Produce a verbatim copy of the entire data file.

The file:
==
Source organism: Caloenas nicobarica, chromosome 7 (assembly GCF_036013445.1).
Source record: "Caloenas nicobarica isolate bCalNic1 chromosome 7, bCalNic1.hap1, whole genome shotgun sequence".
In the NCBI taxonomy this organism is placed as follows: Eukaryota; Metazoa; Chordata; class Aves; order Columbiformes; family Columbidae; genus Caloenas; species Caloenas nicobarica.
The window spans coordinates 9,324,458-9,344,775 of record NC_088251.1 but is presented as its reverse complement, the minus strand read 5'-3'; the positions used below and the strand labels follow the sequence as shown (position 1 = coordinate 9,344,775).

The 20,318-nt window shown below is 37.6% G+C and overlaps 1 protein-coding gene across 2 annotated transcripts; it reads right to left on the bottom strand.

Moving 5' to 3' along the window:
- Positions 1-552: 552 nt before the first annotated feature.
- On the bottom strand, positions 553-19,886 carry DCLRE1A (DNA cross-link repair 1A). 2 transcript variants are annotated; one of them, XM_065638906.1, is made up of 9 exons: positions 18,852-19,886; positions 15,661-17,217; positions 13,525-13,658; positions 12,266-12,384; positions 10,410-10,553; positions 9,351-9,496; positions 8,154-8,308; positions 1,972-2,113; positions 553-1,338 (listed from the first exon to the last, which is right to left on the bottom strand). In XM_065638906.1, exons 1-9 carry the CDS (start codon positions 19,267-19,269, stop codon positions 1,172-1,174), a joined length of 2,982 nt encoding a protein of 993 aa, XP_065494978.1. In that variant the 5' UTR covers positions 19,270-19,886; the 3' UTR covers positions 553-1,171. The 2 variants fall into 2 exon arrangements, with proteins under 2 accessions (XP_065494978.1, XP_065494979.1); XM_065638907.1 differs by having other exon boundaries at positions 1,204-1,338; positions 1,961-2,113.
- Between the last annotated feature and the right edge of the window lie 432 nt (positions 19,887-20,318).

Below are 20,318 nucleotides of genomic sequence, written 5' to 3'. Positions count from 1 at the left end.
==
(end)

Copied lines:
Source organism: Caloenas nicobarica, chromosome 7 (assembly GCF_036013445.1).
Source record: "Caloenas nicobarica isolate bCalNic1 chromosome 7, bCalNic1.hap1, whole genome shotgun sequence".
In the NCBI taxonomy this organism is placed as follows: Eukaryota; Metazoa; Chordata; class Aves; order Columbiformes; family Columbidae; genus Caloenas; species Caloenas nicobarica.
The window spans coordinates 9,324,458-9,344,775 of record NC_088251.1 but is presented as its reverse complement, the minus strand read 5'-3'; the positions used below and the strand labels follow the sequence as shown (position 1 = coordinate 9,344,775).

The 20,318-nt window shown below is 37.6% G+C and overlaps 1 protein-coding gene across 2 annotated transcripts; it reads right to left on the bottom strand.

Moving 5' to 3' along the window:
- Positions 1-552: 552 nt before the first annotated feature.
- On the bottom strand, positions 553-19,886 carry DCLRE1A (DNA cross-link repair 1A). 2 transcript variants are annotated; one of them, XM_065638906.1, is made up of 9 exons: positions 18,852-19,886; positions 15,661-17,217; positions 13,525-13,658; positions 12,266-12,384; positions 10,410-10,553; positions 9,351-9,496; positions 8,154-8,308; positions 1,972-2,113; positions 553-1,338 (listed from the first exon to the last, which is right to left on the bottom strand). In XM_065638906.1, exons 1-9 carry the CDS (start codon positions 19,267-19,269, stop codon positions 1,172-1,174), a joined length of 2,982 nt encoding a protein of 993 aa, XP_065494978.1. In that variant the 5' UTR covers positions 19,270-19,886; the 3' UTR covers positions 553-1,171. The 2 variants fall into 2 exon arrangements, with proteins under 2 accessions (XP_065494978.1, XP_065494979.1); XM_065638907.1 differs by having other exon boundaries at positions 1,204-1,338; positions 1,961-2,113.
- Between the last annotated feature and the right edge of the window lie 432 nt (positions 19,887-20,318).

Below are 20,318 nucleotides of genomic sequence, written 5' to 3'. Positions count from 1 at the left end.